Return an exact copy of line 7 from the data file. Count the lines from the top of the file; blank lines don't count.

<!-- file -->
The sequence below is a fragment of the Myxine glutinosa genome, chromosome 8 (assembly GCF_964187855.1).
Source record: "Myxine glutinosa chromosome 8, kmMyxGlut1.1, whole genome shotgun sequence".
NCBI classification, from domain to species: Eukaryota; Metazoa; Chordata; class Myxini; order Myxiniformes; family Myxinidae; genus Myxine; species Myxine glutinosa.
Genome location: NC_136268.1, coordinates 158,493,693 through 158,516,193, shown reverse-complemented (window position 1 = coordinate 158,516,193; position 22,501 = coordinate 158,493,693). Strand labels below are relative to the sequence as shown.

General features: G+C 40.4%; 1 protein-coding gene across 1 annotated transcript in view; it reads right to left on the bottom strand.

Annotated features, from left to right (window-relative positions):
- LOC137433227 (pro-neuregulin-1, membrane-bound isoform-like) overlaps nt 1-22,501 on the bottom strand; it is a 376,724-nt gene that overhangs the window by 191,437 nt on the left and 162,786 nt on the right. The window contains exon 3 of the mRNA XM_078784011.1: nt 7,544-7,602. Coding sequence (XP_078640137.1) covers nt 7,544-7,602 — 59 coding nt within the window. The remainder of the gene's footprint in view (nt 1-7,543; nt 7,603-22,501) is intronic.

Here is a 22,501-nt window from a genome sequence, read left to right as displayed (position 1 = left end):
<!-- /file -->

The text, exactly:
- LOC137433227 (pro-neuregulin-1, membrane-bound isoform-like) overlaps nt 1-22,501 on the bottom strand; it is a 376,724-nt gene that overhangs the window by 191,437 nt on the left and 162,786 nt on the right. The window contains exon 3 of the mRNA XM_078784011.1: nt 7,544-7,602. Coding sequence (XP_078640137.1) covers nt 7,544-7,602 — 59 coding nt within the window. The remainder of the gene's footprint in view (nt 1-7,543; nt 7,603-22,501) is intronic.